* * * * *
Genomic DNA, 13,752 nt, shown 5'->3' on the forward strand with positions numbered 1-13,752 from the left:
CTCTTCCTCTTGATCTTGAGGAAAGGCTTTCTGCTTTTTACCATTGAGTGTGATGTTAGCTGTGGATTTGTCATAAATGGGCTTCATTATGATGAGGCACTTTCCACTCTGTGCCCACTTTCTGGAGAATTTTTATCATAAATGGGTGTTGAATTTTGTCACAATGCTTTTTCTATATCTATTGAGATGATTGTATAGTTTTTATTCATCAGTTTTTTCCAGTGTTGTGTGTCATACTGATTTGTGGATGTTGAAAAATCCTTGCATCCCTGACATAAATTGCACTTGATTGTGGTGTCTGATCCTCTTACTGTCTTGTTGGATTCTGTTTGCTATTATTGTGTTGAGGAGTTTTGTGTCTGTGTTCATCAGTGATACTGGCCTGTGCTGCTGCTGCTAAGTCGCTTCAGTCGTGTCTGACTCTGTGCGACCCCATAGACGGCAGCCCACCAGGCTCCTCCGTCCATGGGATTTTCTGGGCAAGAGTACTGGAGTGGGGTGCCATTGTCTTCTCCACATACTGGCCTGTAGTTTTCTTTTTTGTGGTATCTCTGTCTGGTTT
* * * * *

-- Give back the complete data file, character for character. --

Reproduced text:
Genomic DNA, 13,752 nt, shown 5'->3' on the forward strand with positions numbered 1-13,752 from the left:
CTCTTCCTCTTGATCTTGAGGAAAGGCTTTCTGCTTTTTACCATTGAGTGTGATGTTAGCTGTGGATTTGTCATAAATGGGCTTCATTATGATGAGGCACTTTCCACTCTGTGCCCACTTTCTGGAGAATTTTTATCATAAATGGGTGTTGAATTTTGTCACAATGCTTTTTCTATATCTATTGAGATGATTGTATAGTTTTTATTCATCAGTTTTTTCCAGTGTTGTGTGTCATACTGATTTGTGGATGTTGAAAAATCCTTGCATCCCTGACATAAATTGCACTTGATTGTGGTGTCTGATCCTCTTACTGTCTTGTTGGATTCTGTTTGCTATTATTGTGTTGAGGAGTTTTGTGTCTGTGTTCATCAGTGATACTGGCCTGTGCTGCTGCTGCTAAGTCGCTTCAGTCGTGTCTGACTCTGTGCGACCCCATAGACGGCAGCCCACCAGGCTCCTCCGTCCATGGGATTTTCTGGGCAAGAGTACTGGAGTGGGGTGCCATTGTCTTCTCCACATACTGGCCTGTAGTTTTCTTTTTTGTGGTATCTCTGTCTGGTTT